by Dan Marsh
As a cyclist you look for certain raw ingredients when you create the perfect road biking trip.
To kick things off, your guests demand regular, low cost flight options from different destinations around the world. They don’t want to spend too long cooped up on a plane and an arduous airport transfer should be avoided. The riders seeks that perfect cycling climate, where conditions are significantly better than those their friends are enduring at home. The somewhat strange habit of comparing their razor like tan lines is a important as comparing Strava segment times from the previous year. Stunning scenery, a mixture of terrain and plenty of inspirational climbs all go into the pot, along with the well maintained, smooth, sweeping roads.
When you create that perfect dish, the seasoning is as important as the raw ingredients and makes the food come to life. “The seasoning” for a cycling trip is the deep routed culture of the land you are peddling across.
As a cyclist, you seek a land where the inhabitants embrace cycling, where cars and cycles to live together in close harmony… for cycling to be in the blood of those who have been brought up in the villages that you cycle through… for the Tour de France to be a realistic dream for every small child growing up…. for owners of the cafes and hotels to understand what it is like to spend a hard day on the bike…. or them to understand that look on your face that says “cortado & a full fat coke”.
Mallorca has all of this and more – there is nowhere in the world that does cycling the way Mallorca does cycling. To top it off, the hotels genuinely cater for cyclists, transfer companies are geared up for bike boxes, the bike shops are stocked up in line with demand and you can get sports nutrition in most petrol stations.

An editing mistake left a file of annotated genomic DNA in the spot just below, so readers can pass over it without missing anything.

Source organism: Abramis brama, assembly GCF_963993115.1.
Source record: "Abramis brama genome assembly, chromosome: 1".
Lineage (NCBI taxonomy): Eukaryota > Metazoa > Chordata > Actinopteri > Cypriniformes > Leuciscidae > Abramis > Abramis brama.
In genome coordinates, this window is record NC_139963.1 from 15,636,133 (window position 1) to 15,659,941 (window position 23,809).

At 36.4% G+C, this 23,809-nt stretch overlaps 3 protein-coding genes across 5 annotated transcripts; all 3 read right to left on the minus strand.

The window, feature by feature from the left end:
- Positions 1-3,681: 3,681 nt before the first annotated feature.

There are a number of great cycling sportives throughout the year and there is a competitive local racing scene. There is the seal of approval from those that know – The professional teams. WorldTour teams run training camps here at various times between December & March – getting out on our roads and using the Palma Arena to fine tune their TT bike positioning. The 4 day UCI race The Challenge Mallorca attracts all the top teams at the start of the year and is fairly unique in allowing teams to change their daily roster of riders.
As a resident of the island, the cycling scene changes with the seasons – you cycle different routes, with different people, at different times of day, for different lengths of time. In the summer, you are prepped the night before and you head out just after sunrise. You tend to do far more shorter power based training, you seek the shaded climbs such as the Coll d’Honor and more often than not, you ride on your own… From the end of October through to March, with reduced work demands, you tend to ride longer distances. Catching up with friends or cycling with clubs, you seek out the more exposed climbs such as San Salvador or Randa and Santa Maria again becomes the hub of cycling activity. Once you are into April & May you tend to do the longer hillier rides typically over 100km and 2000m vertical – the likes of Sa Calobra are back in play.